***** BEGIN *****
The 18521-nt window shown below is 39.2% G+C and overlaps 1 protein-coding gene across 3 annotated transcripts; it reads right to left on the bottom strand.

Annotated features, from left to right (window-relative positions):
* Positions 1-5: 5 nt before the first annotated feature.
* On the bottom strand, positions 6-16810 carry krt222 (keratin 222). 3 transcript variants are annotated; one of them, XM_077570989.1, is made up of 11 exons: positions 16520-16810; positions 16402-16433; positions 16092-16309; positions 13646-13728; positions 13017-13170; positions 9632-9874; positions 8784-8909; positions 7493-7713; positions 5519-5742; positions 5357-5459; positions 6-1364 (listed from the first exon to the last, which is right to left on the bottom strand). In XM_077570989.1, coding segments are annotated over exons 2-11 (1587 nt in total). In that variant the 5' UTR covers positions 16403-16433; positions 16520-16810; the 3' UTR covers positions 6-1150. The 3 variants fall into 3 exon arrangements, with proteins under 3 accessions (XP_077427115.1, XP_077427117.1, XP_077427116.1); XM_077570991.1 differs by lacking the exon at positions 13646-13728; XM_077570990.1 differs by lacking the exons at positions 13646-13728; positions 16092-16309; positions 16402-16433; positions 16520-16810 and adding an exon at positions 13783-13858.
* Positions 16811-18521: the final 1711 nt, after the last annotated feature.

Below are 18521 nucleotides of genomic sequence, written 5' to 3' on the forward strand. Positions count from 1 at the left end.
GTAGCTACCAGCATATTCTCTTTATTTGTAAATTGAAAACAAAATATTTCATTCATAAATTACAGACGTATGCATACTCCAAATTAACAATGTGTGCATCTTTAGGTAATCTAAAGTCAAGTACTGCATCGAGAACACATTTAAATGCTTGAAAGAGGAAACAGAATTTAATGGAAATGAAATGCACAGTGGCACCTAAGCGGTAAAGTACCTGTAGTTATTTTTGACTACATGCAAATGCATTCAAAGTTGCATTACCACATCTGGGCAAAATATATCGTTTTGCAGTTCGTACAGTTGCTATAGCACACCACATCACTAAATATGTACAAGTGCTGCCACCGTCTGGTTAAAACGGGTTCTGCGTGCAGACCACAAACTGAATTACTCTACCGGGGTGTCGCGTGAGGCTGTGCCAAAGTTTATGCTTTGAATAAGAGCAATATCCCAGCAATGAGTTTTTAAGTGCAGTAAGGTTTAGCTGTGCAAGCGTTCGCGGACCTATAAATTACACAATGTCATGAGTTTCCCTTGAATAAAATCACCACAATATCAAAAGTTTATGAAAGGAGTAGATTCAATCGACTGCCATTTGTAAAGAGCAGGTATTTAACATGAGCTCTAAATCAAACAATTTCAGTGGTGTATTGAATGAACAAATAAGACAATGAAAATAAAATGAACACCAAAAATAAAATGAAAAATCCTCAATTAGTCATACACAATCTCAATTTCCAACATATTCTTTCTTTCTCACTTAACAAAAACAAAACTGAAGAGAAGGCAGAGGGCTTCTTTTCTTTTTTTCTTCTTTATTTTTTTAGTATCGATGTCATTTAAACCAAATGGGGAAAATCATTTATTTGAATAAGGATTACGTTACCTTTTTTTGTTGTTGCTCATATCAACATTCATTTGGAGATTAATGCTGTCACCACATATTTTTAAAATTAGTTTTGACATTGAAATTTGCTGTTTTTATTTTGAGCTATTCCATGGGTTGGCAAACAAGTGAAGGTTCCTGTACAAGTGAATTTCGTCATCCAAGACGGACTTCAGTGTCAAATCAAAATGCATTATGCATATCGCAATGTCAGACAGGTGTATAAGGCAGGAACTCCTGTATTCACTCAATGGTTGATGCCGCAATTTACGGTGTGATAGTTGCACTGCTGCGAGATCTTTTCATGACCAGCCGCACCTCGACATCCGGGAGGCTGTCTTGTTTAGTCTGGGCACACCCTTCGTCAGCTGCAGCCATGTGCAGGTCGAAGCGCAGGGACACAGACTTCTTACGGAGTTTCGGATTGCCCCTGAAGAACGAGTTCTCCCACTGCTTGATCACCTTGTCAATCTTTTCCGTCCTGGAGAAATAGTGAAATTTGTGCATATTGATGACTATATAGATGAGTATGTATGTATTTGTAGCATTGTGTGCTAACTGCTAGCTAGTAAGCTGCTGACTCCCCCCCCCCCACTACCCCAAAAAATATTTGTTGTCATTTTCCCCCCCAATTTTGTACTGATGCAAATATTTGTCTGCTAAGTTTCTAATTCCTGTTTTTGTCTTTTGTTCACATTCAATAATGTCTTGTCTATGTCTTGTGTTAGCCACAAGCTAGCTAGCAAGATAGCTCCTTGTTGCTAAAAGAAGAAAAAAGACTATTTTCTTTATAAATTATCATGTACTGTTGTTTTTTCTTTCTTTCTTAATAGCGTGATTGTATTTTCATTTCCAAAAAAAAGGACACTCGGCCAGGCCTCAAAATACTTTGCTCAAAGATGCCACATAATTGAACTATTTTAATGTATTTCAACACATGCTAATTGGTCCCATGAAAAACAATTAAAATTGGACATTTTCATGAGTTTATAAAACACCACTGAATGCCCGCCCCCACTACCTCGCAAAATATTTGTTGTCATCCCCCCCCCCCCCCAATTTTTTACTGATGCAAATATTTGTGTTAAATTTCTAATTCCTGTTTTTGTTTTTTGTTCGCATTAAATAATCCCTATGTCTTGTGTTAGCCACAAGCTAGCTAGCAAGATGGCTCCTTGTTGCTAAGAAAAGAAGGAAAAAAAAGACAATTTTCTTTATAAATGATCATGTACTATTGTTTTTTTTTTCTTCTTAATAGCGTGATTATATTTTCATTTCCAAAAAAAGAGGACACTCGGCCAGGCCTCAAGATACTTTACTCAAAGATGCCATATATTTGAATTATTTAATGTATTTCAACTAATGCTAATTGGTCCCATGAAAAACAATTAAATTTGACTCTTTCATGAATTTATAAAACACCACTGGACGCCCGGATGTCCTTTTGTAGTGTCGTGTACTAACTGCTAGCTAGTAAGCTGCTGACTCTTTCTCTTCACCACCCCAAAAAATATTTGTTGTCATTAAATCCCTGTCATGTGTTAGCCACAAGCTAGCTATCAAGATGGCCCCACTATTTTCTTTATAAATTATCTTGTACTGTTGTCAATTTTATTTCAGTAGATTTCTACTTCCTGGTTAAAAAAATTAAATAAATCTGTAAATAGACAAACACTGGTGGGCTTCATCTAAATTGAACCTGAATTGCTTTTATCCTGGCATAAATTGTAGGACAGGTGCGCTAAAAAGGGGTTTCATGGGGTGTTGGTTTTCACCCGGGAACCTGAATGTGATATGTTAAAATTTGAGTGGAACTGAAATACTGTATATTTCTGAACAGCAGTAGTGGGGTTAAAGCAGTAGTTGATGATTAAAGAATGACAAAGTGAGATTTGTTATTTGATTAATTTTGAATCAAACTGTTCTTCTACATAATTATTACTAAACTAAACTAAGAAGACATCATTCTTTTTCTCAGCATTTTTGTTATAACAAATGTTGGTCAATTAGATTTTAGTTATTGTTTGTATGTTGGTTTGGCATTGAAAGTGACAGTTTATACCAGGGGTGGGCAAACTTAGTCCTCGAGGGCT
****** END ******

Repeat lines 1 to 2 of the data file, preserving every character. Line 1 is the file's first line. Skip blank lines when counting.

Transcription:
The 18521-nt window shown below is 39.2% G+C and overlaps 1 protein-coding gene across 3 annotated transcripts; it reads right to left on the bottom strand.

Annotated features, from left to right (window-relative positions):